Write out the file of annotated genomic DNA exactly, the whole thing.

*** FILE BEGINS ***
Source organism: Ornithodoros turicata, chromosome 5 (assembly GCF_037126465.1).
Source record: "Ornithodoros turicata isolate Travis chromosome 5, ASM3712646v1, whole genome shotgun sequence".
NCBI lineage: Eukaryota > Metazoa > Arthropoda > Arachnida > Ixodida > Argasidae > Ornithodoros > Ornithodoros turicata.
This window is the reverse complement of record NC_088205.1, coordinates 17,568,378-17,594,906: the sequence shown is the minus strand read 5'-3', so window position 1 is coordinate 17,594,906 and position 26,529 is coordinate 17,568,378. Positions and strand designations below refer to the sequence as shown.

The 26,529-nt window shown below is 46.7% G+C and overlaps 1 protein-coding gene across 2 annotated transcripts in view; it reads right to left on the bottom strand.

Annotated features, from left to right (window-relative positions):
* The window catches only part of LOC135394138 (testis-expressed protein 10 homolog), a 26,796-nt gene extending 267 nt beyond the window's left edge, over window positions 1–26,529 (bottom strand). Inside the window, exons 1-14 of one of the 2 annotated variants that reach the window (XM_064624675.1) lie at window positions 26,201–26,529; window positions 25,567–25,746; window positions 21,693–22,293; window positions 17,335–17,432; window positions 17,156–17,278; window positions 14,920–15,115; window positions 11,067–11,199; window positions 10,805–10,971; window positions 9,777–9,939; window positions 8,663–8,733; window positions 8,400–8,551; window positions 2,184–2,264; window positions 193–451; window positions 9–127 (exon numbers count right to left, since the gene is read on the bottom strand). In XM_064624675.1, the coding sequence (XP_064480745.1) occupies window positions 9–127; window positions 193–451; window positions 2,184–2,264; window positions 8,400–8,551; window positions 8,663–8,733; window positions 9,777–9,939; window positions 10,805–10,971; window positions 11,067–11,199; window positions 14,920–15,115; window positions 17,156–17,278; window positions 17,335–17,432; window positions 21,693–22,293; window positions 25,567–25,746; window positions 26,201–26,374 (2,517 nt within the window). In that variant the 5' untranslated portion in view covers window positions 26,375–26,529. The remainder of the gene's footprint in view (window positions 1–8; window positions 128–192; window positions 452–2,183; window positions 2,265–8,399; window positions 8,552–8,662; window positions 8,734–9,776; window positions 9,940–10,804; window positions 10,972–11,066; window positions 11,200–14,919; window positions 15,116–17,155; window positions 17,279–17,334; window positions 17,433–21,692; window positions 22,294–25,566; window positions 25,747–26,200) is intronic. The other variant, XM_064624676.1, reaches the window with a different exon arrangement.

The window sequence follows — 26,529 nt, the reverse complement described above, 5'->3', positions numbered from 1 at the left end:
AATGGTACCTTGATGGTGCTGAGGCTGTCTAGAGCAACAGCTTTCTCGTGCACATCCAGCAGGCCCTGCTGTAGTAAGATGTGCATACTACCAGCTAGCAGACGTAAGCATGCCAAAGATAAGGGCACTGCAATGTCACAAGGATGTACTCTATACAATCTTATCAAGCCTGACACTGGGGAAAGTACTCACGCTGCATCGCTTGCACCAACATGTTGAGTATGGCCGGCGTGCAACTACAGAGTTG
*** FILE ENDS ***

Source organism: Ornithodoros turicata, chromosome 5 (assembly GCF_037126465.1).
Source record: "Ornithodoros turicata isolate Travis chromosome 5, ASM3712646v1, whole genome shotgun sequence".
NCBI lineage: Eukaryota > Metazoa > Arthropoda > Arachnida > Ixodida > Argasidae > Ornithodoros > Ornithodoros turicata.
This window is the reverse complement of record NC_088205.1, coordinates 17,568,378-17,594,906: the sequence shown is the minus strand read 5'-3', so window position 1 is coordinate 17,594,906 and position 26,529 is coordinate 17,568,378. Positions and strand designations below refer to the sequence as shown.

The 26,529-nt window shown below is 46.7% G+C and overlaps 1 protein-coding gene across 2 annotated transcripts in view; it reads right to left on the bottom strand.

Annotated features, from left to right (window-relative positions):
* The window catches only part of LOC135394138 (testis-expressed protein 10 homolog), a 26,796-nt gene extending 267 nt beyond the window's left edge, over window positions 1–26,529 (bottom strand). Inside the window, exons 1-14 of one of the 2 annotated variants that reach the window (XM_064624675.1) lie at window positions 26,201–26,529; window positions 25,567–25,746; window positions 21,693–22,293; window positions 17,335–17,432; window positions 17,156–17,278; window positions 14,920–15,115; window positions 11,067–11,199; window positions 10,805–10,971; window positions 9,777–9,939; window positions 8,663–8,733; window positions 8,400–8,551; window positions 2,184–2,264; window positions 193–451; window positions 9–127 (exon numbers count right to left, since the gene is read on the bottom strand). In XM_064624675.1, the coding sequence (XP_064480745.1) occupies window positions 9–127; window positions 193–451; window positions 2,184–2,264; window positions 8,400–8,551; window positions 8,663–8,733; window positions 9,777–9,939; window positions 10,805–10,971; window positions 11,067–11,199; window positions 14,920–15,115; window positions 17,156–17,278; window positions 17,335–17,432; window positions 21,693–22,293; window positions 25,567–25,746; window positions 26,201–26,374 (2,517 nt within the window). In that variant the 5' untranslated portion in view covers window positions 26,375–26,529. The remainder of the gene's footprint in view (window positions 1–8; window positions 128–192; window positions 452–2,183; window positions 2,265–8,399; window positions 8,552–8,662; window positions 8,734–9,776; window positions 9,940–10,804; window positions 10,972–11,066; window positions 11,200–14,919; window positions 15,116–17,155; window positions 17,279–17,334; window positions 17,433–21,692; window positions 22,294–25,566; window positions 25,747–26,200) is intronic. The other variant, XM_064624676.1, reaches the window with a different exon arrangement.

The window sequence follows — 26,529 nt, the reverse complement described above, 5'->3', positions numbered from 1 at the left end:
AATGGTACCTTGATGGTGCTGAGGCTGTCTAGAGCAACAGCTTTCTCGTGCACATCCAGCAGGCCCTGCTGTAGTAAGATGTGCATACTACCAGCTAGCAGACGTAAGCATGCCAAAGATAAGGGCACTGCAATGTCACAAGGATGTACTCTATACAATCTTATCAAGCCTGACACTGGGGAAAGTACTCACGCTGCATCGCTTGCACCAACATGTTGAGTATGGCCGGCGTGCAACTACAGAGTTG